“Humanist Pulpit” blog

Rev. John Dietrich arrived to First Unitarian Society in Fall 1916 with the freedom by FUS members to talk not of dogma and creed, but to further thoughts around a new approach to congregational community and individual growth. In 1927, FUS began to print his weekly talks as “Humanist Pulpit” pamphlets and distributed thousands of copies, eventually binding some of them into books. We launch the “Humanist Pulpit” blog series in 2016 to offer discussion points, based on our evolution as Humanists, about the continually changing progressive life.


Current Ministers

David Breeden is President of the UU Humanist Association and serves as co-dean of the Humanist Institute. He began his service as Senior Minister of the First Unitarian Society in August 2013.

  • What is Humanism — and how well are we reflecting it today? Read these excerpts from Rev. Breeden’s talk (September 4, 2016), “Change and the Progressive Mind.”
  • As a snapshot of the focus of our humanist congregation, read the excerpt of Rev. Breeden’s talk (May 15, 2016). “Ours is an increasingly multi-faith nation and at the same time an increasingly secular nation. We are here to bridge the gap. An explicitly humanist congregation must get out the good news that meaning and purpose lie in embracing reason, science, and the humanities.”
  • For a glimpse at the edgier reaches from our history, read this excerpt from Dr. Breeden’s talk (February 2015) about FUS as “red pill” matrix of society.
  • This is a compelling talk about America’s “greatness” by Associate Minister Jim Foti on the eve of Memorial Day 2016. “The biggest question that the ‘Make America Great Again’ hat raises is ‘great again for whom?'”
  • And this is Rev. Foti’s sobering post-election 2016 talk, “Backward and Forward in the New Reality.” “We here in Minnesota know how to survive a winter… We know the importance of not letting the harsh reality outside dim our inner light. And we know that beauty and joy can always be found and celebrated, even on the coldest days.”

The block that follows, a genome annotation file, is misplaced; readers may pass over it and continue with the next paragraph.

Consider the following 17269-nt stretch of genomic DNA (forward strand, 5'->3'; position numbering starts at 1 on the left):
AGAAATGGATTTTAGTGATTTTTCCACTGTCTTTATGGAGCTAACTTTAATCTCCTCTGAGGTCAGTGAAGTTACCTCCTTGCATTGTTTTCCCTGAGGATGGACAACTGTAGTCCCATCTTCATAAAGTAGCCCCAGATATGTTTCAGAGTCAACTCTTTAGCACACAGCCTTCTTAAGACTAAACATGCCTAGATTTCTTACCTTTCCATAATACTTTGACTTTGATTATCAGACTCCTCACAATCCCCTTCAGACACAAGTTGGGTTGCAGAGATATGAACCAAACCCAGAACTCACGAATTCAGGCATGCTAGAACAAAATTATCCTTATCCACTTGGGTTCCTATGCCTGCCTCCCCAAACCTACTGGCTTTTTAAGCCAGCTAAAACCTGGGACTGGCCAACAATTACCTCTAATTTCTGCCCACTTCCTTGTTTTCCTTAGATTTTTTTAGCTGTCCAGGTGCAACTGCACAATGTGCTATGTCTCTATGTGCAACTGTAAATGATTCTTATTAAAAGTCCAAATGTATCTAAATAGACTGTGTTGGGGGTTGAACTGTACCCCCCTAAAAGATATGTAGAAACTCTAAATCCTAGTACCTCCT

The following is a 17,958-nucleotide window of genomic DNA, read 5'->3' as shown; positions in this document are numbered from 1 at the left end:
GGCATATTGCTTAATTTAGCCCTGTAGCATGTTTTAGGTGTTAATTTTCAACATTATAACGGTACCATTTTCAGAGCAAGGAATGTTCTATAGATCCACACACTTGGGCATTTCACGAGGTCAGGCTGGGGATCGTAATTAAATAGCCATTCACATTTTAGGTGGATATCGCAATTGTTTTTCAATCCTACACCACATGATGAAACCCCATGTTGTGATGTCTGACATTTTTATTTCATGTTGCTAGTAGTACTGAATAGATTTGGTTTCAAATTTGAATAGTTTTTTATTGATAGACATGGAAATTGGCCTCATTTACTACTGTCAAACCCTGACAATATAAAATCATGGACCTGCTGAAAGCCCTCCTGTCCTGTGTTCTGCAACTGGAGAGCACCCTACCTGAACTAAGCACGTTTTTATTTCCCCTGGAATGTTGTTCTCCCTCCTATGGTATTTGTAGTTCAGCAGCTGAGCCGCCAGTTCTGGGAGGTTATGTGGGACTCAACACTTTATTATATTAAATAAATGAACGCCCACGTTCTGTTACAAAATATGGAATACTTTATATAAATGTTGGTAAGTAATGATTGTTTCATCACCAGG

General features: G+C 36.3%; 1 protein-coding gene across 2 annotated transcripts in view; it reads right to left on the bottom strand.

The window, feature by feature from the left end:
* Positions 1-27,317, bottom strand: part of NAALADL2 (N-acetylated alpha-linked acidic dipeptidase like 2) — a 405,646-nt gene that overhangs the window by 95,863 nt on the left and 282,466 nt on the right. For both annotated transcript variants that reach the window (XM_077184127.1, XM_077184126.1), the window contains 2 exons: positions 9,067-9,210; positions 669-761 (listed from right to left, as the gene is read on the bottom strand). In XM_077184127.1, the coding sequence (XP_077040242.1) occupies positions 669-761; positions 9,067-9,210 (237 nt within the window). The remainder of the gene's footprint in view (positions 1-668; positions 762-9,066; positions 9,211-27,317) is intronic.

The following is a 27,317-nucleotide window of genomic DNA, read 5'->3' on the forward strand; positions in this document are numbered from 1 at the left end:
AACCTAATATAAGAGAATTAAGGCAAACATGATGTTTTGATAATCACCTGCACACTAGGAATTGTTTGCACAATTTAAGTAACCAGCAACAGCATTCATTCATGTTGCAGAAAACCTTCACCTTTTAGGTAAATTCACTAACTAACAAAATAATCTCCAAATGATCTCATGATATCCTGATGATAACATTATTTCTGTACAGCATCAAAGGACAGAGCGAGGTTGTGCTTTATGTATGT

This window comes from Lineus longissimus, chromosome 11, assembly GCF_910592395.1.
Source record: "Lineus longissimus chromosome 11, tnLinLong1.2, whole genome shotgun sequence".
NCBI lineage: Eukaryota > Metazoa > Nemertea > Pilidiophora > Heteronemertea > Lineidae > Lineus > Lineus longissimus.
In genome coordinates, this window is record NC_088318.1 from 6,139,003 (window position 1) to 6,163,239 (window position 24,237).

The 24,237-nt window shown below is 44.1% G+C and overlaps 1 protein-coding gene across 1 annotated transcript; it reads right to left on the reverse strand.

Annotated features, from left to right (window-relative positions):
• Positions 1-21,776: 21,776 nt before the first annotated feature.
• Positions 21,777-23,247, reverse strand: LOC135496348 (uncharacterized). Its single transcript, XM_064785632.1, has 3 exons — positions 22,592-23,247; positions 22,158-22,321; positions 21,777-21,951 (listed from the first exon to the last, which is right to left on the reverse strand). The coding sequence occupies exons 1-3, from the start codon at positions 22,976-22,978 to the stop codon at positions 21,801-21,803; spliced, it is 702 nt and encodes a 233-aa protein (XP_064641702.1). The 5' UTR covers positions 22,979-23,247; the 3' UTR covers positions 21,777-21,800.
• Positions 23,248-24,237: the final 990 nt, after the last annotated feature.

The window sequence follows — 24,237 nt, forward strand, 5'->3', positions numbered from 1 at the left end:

The ongoing library of historical links below lead to excerpts of the often 1.5 hour addresses, which were a centering place for the Minneapolis community on Sundays. The contemporary questions are meant to invigorate conversation and reflection.


John Dietrich (FUS minister, 1916-1938)

What if the world went humanist? “We are precisely like a group of men and women isolated on an island in the Pacific who, instead of dreaming of what they would do if they ever escaped, set to work in the endeavor to make the place habitable and living comfortable… It would mean that the whole of mankind had agreed to work under the banner that reads, “A better world for better people, through better cooperation.”‘

On morality (1922): “people do not see that … blackmail is piracy, embezzlement is theft, speculation is gambling,  tax dodging is larceny, railroad discrimination is treachery, child labor is slavery… we condemn the man who steals a loaf of bread while we pay honor to the man who steals a million dollars.”

Evolution and Progress: How do you define progress?

Is the Universe Friendly?:  How do you enrich your life in a sometimes indifferent universe in order to arouse your spirit, stir aspiration, consecrate to great adventure?

What does it mean to be spiritual?: Is the spiritual inextricably linked to the physical energy that is our individual life as men and women? Is a good sermon no more spiritual than a good political address? What is a pivotal moment of inspiration that impacted you?

Thoughts on labor (1922): “The thing most needed today in the industrial world is not any longer to furnish incentive to men to invest their money, but rather to furnish incentive to the worker to do his best and also to awaken in him the fullest measure of cooperation… In this respect what real incentive can there by under the principle of private control where the worker has no share in the profits and no voice in the shaping of conditions under which he works?”

The universe is governed by natural law, not by a diety: “Suppose a farmer wants to raise a successful crop, in recognition of the reign of law, he will not pray for the crop, nor will he expect God to grow it for him in any unusual way. He will find out the laws of soil and seed and culture and comply with them.”

On evil and pain (1927): “We feel that we are called upon to work for certain ends, to put our whole hearts into the service, and then we see that the course of events often thwarts our high purpose… There is a third evil besides the pain and the doubt, namely the sense of impotency, the sense of being utterly broken, a kind of blight or palsy that overspreads the faculties.”